Three Things Businesses Need to Know about Workplace by Facebook
Oct 18, 2016
After an extended beta period, Facebook @ Work recently launched for general business consumption, officially known as Workplace by Facebook. After pouring through all the available online content, including snazzy videos, to better understand Workplace here are the three things business decision makers and IT need to know:
- It’s Facebook, but for work. Yes, almost to a fault, it’s Facebook at your company. As Facebook’s own press release says “We’ve brought the best of Facebook to the workplace”. Workplace has the identical look and feel of Facebook, but with a new color scheme, a place for a company logo, and no ads. On mobile devices, Workplace gains two dedicated apps, “Workplace by Facebook” and “Work Chat”, that correspond directly with their consumer equivalents, Facebook and Facebook Messenger. Workplace has also inherited some of the latest features of its consumer sibling, such as 1:1 video chats and Facebook Live, affording tech-savvy CEOs to start conducting all-company broadcasts from their mobile devices.
- Workplace is the safest bet to make for enterprise social networks today. Facebook is the social network that launched a thousand ships; dozens of enterprise social networks (ESNs) have launched under the conceit of being the “Facebook for businesses”, yet most of them have struggled to gain a real foothold in most businesses. In essence, Workplace is Facebook’s disruptive entry into the ESN market that it inadvertently helped create.
In terms of disruption, Workplace has two very compelling things going for it. First, there is little to no learning curve for the millions of Facebook users today. From the user’s perspective, Workplace looks and feels exactly like Facebook. This will absolutely drive initial adoption within businesses. Of course, it remains to be seen if that familiarly will translate into repeated visits and usage. Second, the pricing model for Workplace should shake up the ESN market. Facebook will count an organization’s active users per month, then charge at a tiered $3/$2/$1 rate. The more active users a business has on Workplace, the lower the per-user monthly rate. This low-cost, low-risk pricing model allows businesses to take a tentative step in to the ESN world, and at the same time make Facebook’s new competitors at least a little bit nervous.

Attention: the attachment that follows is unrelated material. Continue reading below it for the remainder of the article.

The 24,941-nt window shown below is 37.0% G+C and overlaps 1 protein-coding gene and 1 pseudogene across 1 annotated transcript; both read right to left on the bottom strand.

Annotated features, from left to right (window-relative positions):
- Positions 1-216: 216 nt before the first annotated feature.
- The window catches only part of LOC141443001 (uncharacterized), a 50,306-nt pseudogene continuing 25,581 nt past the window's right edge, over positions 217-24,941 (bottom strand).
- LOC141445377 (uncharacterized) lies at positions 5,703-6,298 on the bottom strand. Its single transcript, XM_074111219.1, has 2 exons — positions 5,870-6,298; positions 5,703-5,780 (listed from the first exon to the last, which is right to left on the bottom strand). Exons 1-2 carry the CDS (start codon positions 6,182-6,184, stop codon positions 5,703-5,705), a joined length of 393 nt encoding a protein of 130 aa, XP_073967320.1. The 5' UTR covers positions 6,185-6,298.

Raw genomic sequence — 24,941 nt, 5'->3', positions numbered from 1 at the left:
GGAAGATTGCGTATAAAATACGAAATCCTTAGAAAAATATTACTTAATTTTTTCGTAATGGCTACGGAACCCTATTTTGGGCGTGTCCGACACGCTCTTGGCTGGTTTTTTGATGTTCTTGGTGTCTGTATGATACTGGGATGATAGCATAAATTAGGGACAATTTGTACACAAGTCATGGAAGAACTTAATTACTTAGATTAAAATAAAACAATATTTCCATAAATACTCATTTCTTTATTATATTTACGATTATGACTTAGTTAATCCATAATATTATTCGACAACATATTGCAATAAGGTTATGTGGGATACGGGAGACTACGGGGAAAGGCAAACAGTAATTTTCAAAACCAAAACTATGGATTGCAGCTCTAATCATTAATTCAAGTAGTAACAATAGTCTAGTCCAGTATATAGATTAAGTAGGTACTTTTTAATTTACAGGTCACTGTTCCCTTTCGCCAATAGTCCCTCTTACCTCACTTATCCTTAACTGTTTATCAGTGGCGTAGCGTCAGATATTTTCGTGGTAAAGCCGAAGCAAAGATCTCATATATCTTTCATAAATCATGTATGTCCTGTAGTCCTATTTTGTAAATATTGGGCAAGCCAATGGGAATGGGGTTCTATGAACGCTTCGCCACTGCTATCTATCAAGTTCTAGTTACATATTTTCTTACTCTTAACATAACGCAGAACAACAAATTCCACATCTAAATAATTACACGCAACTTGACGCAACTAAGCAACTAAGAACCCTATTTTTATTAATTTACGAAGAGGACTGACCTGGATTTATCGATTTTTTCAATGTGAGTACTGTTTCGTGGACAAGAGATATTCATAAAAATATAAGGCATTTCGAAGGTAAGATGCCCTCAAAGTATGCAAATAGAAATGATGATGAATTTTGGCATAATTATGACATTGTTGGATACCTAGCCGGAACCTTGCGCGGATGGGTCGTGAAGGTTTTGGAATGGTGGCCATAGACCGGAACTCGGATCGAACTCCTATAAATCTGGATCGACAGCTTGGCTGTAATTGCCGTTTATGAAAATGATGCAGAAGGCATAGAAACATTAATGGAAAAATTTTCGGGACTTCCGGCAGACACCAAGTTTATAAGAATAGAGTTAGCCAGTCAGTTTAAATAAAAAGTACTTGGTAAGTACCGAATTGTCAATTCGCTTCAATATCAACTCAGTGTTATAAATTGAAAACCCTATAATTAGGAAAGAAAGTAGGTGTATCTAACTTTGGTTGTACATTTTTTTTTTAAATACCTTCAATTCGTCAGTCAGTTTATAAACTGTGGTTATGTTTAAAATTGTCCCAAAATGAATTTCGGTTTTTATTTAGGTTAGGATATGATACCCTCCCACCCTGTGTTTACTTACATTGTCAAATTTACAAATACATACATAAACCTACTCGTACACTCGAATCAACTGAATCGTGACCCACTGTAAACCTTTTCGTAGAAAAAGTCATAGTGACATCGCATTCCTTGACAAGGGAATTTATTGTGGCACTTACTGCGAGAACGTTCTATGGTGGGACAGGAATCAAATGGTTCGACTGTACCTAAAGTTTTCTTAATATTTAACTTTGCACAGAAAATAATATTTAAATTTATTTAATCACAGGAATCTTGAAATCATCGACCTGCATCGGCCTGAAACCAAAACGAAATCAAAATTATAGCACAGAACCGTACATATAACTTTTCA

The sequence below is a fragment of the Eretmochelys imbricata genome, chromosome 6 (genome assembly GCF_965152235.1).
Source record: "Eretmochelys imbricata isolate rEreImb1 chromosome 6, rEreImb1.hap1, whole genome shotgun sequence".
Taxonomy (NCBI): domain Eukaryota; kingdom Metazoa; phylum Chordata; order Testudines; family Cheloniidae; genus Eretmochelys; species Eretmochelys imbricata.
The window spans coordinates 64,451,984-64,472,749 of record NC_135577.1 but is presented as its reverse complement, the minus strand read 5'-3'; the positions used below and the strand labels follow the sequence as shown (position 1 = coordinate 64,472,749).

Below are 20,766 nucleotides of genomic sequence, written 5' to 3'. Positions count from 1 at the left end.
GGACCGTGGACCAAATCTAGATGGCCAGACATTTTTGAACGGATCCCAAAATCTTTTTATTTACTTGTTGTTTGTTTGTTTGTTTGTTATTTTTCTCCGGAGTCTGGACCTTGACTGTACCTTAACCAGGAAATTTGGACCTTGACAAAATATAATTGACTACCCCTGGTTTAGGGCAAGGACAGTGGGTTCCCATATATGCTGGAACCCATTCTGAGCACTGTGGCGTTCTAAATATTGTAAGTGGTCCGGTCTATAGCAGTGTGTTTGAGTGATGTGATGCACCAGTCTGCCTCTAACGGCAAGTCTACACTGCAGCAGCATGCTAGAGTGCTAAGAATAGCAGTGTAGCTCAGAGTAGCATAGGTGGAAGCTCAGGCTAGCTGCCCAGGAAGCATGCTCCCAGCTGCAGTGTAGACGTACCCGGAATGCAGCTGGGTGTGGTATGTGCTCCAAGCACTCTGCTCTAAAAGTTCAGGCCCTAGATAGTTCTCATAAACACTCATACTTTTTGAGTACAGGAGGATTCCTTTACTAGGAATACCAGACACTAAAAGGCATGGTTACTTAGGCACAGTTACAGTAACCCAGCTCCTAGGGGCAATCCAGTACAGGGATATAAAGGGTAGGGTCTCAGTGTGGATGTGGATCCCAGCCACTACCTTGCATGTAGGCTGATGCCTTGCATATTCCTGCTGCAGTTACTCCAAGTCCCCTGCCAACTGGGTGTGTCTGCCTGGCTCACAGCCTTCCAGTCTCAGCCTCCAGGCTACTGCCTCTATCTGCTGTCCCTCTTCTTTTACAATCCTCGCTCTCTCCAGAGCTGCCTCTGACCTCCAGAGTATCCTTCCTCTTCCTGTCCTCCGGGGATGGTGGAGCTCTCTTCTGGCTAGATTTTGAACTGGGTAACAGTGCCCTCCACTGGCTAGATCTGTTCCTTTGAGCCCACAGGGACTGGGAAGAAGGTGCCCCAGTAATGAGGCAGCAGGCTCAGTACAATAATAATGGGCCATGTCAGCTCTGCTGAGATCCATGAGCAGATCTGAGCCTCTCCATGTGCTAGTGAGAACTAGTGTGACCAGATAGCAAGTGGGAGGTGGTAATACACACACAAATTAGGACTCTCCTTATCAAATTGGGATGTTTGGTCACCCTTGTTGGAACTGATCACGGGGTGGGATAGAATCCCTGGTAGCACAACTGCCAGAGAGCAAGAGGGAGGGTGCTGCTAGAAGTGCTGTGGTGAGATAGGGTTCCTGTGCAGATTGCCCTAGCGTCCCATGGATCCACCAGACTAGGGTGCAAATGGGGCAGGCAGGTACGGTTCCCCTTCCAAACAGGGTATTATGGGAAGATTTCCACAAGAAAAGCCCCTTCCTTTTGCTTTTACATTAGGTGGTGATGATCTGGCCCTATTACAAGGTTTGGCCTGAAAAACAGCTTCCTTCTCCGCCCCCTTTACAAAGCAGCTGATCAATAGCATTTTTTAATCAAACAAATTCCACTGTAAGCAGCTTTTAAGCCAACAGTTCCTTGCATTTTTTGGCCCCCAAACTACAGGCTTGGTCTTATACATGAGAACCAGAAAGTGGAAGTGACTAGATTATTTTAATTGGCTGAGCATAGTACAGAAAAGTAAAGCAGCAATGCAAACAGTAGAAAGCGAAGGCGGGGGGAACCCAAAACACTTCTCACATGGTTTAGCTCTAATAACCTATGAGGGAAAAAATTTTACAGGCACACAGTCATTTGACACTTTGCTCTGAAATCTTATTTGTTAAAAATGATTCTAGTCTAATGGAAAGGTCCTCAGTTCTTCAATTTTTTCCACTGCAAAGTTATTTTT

- Workplace doesn’t move the ball. While I have no doubt that many businesses are already lining up to get signed up for Workplace, Facebook does not seem to be addressing the inherent issue with most enterprise social networks--they are additive to the information overload that most business users are dealing with today. Business users already have too many communications methods that they have to manage (email, office phone line, mobile, audio/video/web conferencing, instant messaging, voice mail, CRM, file sharing and content management, etc.). At launch, Workplace lacks any integration with these other tools, and in essence is another island of communication that risks becoming just another place that users have to be reminded to check regularly.
Ultimately, Workplace by Facebook delivers exactly what many businesses have been begging for: an enterprise social network and group communication tool that is as easy to use as Facebook. However, the future of business communications belongs to providers that get users closer to the single pane of glass, not to those that are building another wall.
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